API Audio Tranzformer LX by PB+J
This is an odd duck, kind of great though. Well really great in some important ways, but still odd. It’s sort of a cut down API channel strip, with feature-limited comp, feature-limited Eq, and an API preamp.
I hate the name. It’s like a Michael Bay movie meets Kaitlyn Jenner. It doesn’t look serious and professional to me. Maybe I’m being shallow. it’s nothing a piece of gaffer tape covering the logo won’t cure
It’s very big and very heavy. If you are going to have this on your pedalboard it’s going to take a lot of space and add a lot of weight. It’s going to be tough to anchor securely.
Construction. Mostly tank like. Heavy top plate, silkscreened print. Plastic press-on knobs that feel a little flimsy compared to the weight of the unit. Feels like they would be easy to break, and they pull off easily. I would not put this on a pedalboard unless someone else was carrying it and I had a good case for the board. It’s tall. The pots have very long stems, and while they are attached to a galvanized metal strip just above the PCB (see image) they are not screwed to the top of the case, so if those knobs get bumped they are going to flex a good bit
Wallwart power supply provided—18 volts at 650 mA, center negative. But it says in the manual that the unit has an input for “18 volt power supply 500 mA maximum,” while the enclosed power supply puts out 650 mA, and on the top of the unit it says “18 VDC 250 mA.”
i wrote to API to ask them, and they responded within an hour or so
"For a couple milliseconds when you first power on the pedal, it will draw 500mA. Then after the caps have charged, it'll draw 250mA. We provide a 650mA PSU because having a little wiggle room is always nice when possible. If you are going to use a pedal board, it needs to provide the pedal with at least 500mA."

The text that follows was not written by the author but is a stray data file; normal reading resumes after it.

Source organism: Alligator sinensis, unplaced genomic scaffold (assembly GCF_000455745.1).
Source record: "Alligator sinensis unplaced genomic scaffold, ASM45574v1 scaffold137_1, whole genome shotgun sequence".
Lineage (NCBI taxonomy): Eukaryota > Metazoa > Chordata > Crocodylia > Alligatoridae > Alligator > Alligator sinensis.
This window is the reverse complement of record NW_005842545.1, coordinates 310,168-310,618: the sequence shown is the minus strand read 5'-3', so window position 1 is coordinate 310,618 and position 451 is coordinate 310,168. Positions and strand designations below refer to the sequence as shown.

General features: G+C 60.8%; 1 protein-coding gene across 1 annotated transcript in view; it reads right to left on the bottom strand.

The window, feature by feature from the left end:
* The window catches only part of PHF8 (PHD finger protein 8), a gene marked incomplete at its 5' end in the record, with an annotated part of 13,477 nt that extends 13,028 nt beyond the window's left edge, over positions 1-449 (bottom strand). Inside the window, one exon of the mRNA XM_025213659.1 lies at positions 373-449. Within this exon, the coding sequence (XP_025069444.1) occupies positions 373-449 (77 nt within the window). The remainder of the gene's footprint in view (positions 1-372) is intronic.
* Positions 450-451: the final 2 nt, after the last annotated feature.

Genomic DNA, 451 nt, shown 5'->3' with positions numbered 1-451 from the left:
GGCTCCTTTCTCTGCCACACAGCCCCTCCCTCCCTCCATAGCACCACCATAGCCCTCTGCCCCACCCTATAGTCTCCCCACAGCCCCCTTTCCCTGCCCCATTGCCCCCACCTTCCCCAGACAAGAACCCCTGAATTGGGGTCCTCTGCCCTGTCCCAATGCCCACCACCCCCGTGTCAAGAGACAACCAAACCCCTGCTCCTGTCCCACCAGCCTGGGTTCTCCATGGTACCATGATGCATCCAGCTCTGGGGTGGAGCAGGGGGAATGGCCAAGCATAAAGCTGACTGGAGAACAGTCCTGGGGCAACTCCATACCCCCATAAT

API Service Tech"
OK, now you know.
What’s in the case? API 2520 op amp, big input and output transformers. Some trim pots which I’m going to leave alone. See image below
I bought this to be a dedicated API bass “channel strip,” since it has transformer coupled preamp, eq, and basic comp in one unit. I figure I’ll also use it on guitar, since the preamp and comp are the same, and adjust eq in the DAW if needed
Stepped input and gain knobs, but no markings
variable three point boost/cut eq with center detent, no markings
Stepped “compression” knob with steps marked with back dots but no other info
footswitches to bypass or engage the eq, the comp, and the preamp, with LEDS to signal state of the switch, and an LED to show clipping. I could not get it to clip.
One ¼ inch input, 1 ¼ out, onr xlr out, ground lift, phase reverse for both balanced and unbalanced outputs.
Note when you use it with the XLR out the output knob doesn't do anything, which is odd. Instead, your gain level becomes a dance between the comp knob and the input gain knob
Manual—1 page photocopied sheet which explains the controls well. Includes a graph of the eq controls, which are quire powerful but optimized for bass. All are +/- 15 dB peak type, centered at 100 hz, 450 hz and 2.5 respectively.
How does it sound?
Below are fast and dirty comparison files, using a passive j-bass with a pbass neck pickup, old nickel roundwounds, Apogee duet interface with preamp bypassed.
Avalon U5 no eq or comp
API dry Tranzformer Lx with input on max, no eq or comp
API heavy comp eq boost at 100, cut at 400, boost at 2 k comp at 4 of 6. Note with input on full this is heavy compression. You can hear it pumping
API mod comp input at middle, slight boost at 100, flat at 400, slight boost at 2 k comp on 2
My feeling is the Avalon sounds a little better, but only a little better, and maybe just “different”, not better. I feel like it’s a very effective punchy sound with the API. The comp is a little fiddly and it’s easy to overdo it, and it seems to sound better on some basses than others. The 100 hz eq works better as a cut than a boost—it gets out of hand pretty quickly when boosted. The 400hz band is great, and the 2 k band is useful but it adds a good bit of noise. It’s not a very quiet unit.
I think it's a great buy for a home studio. The comp is fiddly and has very limited controls but works. You get a fixed center frequency and a fixed Q, but they are well chosen and effective.
I have not tried the 1/4 output into an amp yet.